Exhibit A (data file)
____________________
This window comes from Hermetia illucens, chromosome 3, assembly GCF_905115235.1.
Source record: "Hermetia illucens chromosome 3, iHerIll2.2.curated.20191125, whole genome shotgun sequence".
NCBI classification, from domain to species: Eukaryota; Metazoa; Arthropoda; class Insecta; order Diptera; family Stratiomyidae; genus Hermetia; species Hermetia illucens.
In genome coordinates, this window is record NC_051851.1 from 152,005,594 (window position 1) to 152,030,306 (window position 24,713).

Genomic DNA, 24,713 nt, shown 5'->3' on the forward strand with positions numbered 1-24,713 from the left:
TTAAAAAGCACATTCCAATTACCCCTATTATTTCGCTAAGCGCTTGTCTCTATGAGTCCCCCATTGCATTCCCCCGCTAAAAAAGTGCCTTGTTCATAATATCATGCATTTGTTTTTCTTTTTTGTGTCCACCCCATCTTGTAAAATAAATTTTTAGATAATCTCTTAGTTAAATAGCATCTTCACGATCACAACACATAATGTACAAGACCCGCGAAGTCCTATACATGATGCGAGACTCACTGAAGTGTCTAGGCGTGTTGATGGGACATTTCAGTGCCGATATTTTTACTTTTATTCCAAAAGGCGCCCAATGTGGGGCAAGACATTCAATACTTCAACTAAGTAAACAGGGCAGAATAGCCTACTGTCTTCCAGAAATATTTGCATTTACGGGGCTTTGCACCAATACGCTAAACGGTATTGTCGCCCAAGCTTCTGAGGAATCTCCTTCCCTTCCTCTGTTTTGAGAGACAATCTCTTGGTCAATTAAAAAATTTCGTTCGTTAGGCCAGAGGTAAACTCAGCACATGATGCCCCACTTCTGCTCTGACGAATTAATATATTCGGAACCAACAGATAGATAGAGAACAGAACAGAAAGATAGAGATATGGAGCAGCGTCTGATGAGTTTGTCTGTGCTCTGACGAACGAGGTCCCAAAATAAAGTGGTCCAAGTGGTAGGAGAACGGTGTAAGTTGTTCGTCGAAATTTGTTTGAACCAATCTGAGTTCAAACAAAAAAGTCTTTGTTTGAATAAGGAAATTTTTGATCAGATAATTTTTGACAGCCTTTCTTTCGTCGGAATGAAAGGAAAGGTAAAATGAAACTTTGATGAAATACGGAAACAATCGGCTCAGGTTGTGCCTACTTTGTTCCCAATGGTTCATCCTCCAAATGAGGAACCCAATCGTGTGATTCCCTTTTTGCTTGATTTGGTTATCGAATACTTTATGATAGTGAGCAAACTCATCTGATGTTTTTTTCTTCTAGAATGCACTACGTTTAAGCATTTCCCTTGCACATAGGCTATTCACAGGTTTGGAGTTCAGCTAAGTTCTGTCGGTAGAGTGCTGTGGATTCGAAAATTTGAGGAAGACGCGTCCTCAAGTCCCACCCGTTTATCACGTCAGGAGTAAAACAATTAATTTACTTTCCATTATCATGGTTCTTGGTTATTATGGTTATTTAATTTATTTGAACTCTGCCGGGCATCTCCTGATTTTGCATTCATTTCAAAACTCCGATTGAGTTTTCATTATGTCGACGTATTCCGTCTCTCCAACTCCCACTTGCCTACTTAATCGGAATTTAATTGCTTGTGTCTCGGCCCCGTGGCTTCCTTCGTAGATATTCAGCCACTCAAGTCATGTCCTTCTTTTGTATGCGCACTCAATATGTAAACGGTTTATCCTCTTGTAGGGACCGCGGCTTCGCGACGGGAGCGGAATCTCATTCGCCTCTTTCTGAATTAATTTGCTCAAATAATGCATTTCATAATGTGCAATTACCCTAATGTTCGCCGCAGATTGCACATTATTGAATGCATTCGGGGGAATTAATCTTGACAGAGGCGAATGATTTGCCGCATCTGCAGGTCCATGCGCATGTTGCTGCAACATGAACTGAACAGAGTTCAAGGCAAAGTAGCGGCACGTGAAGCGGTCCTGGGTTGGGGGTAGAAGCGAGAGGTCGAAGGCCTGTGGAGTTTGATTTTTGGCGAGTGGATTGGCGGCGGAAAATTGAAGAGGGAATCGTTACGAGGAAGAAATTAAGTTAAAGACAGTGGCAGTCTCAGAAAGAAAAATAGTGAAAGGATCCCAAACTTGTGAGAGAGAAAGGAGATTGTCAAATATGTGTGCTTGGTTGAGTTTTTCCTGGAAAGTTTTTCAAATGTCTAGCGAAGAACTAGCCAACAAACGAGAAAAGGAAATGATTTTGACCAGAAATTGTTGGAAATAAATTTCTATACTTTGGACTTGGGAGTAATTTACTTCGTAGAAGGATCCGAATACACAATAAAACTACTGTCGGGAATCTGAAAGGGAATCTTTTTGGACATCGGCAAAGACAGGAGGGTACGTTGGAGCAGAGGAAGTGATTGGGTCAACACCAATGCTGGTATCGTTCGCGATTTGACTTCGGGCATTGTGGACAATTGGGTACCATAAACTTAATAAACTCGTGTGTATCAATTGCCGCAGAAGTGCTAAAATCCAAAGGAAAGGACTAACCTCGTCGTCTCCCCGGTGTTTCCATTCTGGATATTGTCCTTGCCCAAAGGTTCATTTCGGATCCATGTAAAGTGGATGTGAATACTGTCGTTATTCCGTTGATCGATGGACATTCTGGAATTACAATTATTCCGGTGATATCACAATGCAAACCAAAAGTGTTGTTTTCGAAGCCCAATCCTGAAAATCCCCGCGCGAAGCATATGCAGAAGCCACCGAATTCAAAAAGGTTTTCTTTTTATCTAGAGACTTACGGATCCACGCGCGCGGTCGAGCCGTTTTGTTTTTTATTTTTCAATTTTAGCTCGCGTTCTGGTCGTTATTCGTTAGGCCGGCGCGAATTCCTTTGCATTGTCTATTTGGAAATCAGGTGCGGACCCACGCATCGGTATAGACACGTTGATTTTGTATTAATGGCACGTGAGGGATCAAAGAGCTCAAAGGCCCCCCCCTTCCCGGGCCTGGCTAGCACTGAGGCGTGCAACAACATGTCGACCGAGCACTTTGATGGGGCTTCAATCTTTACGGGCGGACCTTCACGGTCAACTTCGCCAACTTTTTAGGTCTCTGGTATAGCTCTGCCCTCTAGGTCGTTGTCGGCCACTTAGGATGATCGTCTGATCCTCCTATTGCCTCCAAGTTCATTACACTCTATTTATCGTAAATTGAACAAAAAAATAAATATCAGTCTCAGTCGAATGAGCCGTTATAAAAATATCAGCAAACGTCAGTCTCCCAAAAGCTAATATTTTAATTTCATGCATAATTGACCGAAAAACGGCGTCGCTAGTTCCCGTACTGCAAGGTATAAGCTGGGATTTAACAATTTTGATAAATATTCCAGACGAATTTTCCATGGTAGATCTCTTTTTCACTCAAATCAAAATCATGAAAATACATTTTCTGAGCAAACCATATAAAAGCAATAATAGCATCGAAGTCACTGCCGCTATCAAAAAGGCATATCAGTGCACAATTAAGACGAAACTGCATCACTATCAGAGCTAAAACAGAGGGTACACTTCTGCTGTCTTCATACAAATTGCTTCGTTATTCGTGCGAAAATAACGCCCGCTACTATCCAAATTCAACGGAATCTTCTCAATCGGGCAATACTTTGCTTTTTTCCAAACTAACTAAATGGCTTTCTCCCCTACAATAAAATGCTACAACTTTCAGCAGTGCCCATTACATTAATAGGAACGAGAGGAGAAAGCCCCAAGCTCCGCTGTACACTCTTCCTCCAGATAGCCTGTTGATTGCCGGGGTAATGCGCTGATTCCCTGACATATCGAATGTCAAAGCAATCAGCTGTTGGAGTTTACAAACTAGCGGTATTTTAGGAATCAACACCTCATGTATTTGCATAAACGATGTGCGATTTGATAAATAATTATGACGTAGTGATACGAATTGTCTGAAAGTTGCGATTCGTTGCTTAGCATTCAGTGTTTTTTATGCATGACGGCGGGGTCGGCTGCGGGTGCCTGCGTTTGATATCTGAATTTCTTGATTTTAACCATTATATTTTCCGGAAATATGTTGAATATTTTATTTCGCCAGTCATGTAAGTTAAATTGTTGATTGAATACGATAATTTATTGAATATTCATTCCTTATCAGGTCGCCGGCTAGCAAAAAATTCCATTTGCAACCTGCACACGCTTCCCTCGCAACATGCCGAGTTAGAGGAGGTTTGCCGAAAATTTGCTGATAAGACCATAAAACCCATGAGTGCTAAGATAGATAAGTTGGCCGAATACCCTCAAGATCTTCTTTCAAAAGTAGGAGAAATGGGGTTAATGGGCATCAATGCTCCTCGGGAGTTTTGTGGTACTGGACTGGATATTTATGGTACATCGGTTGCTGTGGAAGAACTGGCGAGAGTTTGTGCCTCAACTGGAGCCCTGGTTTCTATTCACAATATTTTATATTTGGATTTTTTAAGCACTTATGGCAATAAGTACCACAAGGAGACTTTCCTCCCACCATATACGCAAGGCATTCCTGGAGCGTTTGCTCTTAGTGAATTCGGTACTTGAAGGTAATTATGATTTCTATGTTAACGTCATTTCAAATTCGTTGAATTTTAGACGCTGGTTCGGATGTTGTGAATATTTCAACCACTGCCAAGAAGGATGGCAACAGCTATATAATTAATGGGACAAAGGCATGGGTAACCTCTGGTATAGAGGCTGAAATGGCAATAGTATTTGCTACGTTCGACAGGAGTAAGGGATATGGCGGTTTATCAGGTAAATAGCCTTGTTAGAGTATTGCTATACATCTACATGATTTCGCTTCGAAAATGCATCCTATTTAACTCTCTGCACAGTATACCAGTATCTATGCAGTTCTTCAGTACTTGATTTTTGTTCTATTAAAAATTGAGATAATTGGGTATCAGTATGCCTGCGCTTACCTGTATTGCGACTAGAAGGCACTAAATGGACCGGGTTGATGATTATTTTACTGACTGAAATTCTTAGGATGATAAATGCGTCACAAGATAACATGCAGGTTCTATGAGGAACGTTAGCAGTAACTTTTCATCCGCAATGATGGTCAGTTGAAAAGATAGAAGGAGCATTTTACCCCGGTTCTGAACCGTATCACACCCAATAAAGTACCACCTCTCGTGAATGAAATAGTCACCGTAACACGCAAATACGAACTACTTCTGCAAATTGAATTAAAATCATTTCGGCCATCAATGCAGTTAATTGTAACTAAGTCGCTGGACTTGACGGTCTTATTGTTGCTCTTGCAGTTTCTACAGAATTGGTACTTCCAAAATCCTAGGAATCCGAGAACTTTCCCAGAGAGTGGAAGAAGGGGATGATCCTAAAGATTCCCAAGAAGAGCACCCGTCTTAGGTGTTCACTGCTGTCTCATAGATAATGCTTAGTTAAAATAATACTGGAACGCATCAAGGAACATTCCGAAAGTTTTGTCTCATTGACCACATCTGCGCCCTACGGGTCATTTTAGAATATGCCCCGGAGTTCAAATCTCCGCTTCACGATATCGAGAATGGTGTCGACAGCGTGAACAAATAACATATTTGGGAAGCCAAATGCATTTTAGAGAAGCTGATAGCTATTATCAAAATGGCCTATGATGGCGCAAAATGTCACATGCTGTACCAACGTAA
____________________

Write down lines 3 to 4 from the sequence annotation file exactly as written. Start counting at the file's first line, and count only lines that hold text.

NCBI classification, from domain to species: Eukaryota; Metazoa; Arthropoda; class Insecta; order Diptera; family Stratiomyidae; genus Hermetia; species Hermetia illucens.
In genome coordinates, this window is record NC_051851.1 from 152,005,594 (window position 1) to 152,030,306 (window position 24,713).